Today in Research: Why We Enjoy Watching Sad Movies So Much

Discovered: Crazy weather has a lot to do with climate change, why we like sad movies, another invisibility cloak (sort of), what made humans start walking less like apes and more like humans, and black holes are rude.

  • What made humans start walking less like apes and more like humans. Pretty simple, actually. We evolved to carry things we needed for survival. "Something as simple as carrying -- an activity we engage in every day -- may have, under the right conditions, led to upright walking and set our ancestors on a path apart from other apes that ultimately led to the origin of our kind," explained researcher Brian Richmond. At least that's the theory from studying chimps, the animal we came from. [George Washington University]
  • Why we like sad movies. Another day, another study that shows the selfishness of humanity. This crying thing has nothing to do with catharsis. Seeing others in pain reminds us of how good we have it, according to new research. "People seem to use tragedies as a way to reflect on the important relationships in their own life, to count their blessings," said researcher Silvia Knobloch-Westerwick. "That can help explain why tragedies are so popular with audiences, despite the sadness they induce." This indeed justifies the whole "needing a good cry" thing, which generally happens when one is down in the deepest of dumps and needs to feel better about life. Guess watching people who are worse off does the trick. [Ohio State]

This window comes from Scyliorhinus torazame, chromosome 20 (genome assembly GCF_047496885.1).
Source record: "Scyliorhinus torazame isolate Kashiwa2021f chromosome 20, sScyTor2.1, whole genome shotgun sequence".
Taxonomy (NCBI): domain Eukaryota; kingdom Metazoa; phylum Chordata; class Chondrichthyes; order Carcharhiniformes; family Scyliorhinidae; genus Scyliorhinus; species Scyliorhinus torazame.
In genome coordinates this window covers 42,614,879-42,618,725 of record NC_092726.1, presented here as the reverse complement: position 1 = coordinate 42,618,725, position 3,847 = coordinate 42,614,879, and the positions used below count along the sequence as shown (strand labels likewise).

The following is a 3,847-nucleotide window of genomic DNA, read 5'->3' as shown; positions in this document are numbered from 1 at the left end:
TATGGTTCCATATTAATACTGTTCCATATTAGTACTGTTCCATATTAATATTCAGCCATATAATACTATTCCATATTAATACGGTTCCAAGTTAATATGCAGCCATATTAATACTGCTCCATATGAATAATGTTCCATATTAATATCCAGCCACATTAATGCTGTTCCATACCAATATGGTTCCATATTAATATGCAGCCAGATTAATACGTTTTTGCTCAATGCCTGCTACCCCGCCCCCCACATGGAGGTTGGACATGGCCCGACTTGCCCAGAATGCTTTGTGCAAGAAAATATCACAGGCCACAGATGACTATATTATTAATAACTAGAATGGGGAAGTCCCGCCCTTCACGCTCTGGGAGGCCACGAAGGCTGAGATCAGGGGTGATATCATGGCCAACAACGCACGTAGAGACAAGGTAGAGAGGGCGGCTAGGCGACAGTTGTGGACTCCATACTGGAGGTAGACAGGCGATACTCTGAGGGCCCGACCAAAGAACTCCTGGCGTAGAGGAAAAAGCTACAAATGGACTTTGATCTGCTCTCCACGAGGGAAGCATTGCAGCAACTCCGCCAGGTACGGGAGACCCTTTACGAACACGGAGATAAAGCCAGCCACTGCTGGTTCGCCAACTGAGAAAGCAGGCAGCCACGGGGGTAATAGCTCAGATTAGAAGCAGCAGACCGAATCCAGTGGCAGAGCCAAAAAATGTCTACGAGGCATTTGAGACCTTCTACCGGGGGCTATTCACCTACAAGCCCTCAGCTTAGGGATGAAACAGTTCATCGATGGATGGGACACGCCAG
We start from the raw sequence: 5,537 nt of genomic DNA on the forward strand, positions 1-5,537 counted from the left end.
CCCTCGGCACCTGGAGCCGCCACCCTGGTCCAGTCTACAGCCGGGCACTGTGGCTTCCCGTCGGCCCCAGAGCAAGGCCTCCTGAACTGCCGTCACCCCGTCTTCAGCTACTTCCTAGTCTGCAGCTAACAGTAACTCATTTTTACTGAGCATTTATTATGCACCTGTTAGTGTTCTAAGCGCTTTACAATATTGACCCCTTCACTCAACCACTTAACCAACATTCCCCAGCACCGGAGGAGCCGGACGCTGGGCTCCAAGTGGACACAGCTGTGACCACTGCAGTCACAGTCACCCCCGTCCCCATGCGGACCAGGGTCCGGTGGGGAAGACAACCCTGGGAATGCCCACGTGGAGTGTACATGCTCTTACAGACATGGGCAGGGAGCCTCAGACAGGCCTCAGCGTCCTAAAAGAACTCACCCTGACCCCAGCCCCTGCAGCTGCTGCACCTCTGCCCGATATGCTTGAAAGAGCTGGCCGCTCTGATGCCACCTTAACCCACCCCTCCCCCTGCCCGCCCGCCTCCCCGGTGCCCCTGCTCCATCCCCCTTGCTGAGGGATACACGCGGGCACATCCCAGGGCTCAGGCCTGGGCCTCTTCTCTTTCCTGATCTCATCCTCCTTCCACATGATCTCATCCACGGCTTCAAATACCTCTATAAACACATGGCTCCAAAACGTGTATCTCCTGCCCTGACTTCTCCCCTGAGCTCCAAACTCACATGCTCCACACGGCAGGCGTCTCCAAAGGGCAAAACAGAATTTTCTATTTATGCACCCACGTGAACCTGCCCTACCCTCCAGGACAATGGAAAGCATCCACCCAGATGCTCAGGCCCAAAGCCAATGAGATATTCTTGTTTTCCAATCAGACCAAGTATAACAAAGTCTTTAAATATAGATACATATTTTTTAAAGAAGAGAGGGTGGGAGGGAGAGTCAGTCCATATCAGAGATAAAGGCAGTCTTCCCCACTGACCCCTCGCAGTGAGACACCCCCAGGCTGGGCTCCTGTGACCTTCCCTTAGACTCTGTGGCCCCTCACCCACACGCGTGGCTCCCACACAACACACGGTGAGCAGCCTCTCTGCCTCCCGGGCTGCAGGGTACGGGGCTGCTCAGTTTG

Read the full story at The Atlantic Wire.

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